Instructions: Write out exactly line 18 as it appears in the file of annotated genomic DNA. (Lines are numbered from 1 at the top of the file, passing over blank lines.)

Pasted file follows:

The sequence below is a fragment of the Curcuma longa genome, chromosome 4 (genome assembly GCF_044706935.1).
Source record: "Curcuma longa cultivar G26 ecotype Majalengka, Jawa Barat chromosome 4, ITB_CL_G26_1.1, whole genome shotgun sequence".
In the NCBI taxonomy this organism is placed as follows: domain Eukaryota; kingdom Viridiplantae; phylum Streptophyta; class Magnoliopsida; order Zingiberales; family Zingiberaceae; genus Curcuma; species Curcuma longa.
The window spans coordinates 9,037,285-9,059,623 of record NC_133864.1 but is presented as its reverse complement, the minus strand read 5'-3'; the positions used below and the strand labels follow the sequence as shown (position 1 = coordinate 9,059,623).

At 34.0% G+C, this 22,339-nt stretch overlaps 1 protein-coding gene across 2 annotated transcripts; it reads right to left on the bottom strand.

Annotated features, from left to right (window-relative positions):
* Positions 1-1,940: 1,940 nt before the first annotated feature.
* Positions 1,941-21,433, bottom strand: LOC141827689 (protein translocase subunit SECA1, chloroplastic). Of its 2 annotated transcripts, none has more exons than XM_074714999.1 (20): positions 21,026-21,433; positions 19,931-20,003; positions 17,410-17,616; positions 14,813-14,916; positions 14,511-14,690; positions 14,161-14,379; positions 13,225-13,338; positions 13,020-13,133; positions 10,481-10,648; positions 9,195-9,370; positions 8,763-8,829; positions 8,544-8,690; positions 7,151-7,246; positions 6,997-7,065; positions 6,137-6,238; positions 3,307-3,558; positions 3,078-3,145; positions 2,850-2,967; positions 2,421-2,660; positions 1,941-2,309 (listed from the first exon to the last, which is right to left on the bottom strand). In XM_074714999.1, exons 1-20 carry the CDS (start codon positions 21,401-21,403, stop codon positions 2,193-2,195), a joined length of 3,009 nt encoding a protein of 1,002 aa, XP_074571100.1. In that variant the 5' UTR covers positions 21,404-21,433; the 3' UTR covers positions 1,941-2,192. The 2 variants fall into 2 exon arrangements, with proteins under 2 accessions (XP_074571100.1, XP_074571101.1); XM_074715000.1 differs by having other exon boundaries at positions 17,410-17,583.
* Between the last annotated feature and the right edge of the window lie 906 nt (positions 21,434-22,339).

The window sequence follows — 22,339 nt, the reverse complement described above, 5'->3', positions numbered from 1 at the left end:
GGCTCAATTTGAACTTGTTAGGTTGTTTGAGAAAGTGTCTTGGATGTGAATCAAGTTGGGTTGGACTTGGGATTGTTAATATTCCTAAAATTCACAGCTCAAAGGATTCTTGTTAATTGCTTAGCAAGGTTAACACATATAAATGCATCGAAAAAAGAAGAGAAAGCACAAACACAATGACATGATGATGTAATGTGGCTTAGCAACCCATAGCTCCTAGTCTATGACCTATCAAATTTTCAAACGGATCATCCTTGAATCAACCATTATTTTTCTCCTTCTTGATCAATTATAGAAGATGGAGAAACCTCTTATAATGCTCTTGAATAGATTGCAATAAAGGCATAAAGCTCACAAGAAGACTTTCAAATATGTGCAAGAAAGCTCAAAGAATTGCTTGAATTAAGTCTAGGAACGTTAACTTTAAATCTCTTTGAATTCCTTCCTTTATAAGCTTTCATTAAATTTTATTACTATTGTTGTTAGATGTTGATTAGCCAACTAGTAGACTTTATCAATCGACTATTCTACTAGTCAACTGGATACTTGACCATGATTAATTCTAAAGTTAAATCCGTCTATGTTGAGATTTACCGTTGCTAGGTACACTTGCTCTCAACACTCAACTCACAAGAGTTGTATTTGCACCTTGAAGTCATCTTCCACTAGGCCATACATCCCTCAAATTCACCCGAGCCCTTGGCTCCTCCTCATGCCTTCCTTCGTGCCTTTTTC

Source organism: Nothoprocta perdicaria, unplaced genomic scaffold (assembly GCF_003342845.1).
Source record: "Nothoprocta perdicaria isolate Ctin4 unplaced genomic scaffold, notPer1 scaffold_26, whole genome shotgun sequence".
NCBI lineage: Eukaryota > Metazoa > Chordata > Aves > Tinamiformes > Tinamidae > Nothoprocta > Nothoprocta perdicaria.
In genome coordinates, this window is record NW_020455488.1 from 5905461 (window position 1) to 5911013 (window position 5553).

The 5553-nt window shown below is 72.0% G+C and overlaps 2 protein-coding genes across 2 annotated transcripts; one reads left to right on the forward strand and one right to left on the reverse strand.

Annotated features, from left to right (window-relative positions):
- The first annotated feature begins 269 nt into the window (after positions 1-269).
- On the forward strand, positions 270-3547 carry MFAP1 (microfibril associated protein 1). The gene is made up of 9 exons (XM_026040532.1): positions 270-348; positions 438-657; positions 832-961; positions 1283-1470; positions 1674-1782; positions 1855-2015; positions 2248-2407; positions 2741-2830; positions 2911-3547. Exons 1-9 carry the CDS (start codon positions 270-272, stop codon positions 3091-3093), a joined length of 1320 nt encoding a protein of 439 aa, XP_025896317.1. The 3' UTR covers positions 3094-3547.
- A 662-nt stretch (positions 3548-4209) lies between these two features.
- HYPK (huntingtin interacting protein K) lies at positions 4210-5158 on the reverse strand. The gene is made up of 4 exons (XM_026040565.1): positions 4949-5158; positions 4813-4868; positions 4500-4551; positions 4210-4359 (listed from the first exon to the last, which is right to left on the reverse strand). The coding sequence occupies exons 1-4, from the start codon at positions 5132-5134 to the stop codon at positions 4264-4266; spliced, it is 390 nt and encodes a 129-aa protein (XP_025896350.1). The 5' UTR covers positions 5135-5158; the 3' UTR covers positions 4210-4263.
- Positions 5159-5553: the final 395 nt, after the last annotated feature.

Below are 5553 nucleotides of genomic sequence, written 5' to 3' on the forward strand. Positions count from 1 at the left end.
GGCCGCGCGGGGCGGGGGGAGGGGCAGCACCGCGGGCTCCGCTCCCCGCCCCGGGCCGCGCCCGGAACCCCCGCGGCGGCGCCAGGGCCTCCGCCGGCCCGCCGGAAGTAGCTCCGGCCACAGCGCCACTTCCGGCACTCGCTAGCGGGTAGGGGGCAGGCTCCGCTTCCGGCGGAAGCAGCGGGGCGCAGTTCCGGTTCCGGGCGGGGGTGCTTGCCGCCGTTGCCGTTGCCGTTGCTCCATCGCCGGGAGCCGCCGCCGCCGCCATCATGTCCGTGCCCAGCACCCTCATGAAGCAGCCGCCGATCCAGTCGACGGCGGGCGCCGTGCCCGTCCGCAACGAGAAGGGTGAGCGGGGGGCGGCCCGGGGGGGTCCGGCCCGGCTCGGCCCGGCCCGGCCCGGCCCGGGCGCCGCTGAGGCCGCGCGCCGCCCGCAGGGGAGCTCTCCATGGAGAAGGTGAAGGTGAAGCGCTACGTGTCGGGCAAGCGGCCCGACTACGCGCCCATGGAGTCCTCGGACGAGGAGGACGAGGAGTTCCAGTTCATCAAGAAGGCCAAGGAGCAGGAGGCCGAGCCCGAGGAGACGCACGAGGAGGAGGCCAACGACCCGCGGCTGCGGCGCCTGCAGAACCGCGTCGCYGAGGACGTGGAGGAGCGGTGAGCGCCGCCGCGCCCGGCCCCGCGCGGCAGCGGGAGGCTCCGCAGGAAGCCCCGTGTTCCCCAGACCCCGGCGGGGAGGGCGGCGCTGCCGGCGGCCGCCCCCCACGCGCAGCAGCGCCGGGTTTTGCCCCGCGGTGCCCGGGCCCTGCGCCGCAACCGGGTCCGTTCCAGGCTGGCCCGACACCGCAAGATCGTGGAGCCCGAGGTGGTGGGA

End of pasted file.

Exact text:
- The first annotated feature begins 269 nt into the window (after positions 1-269).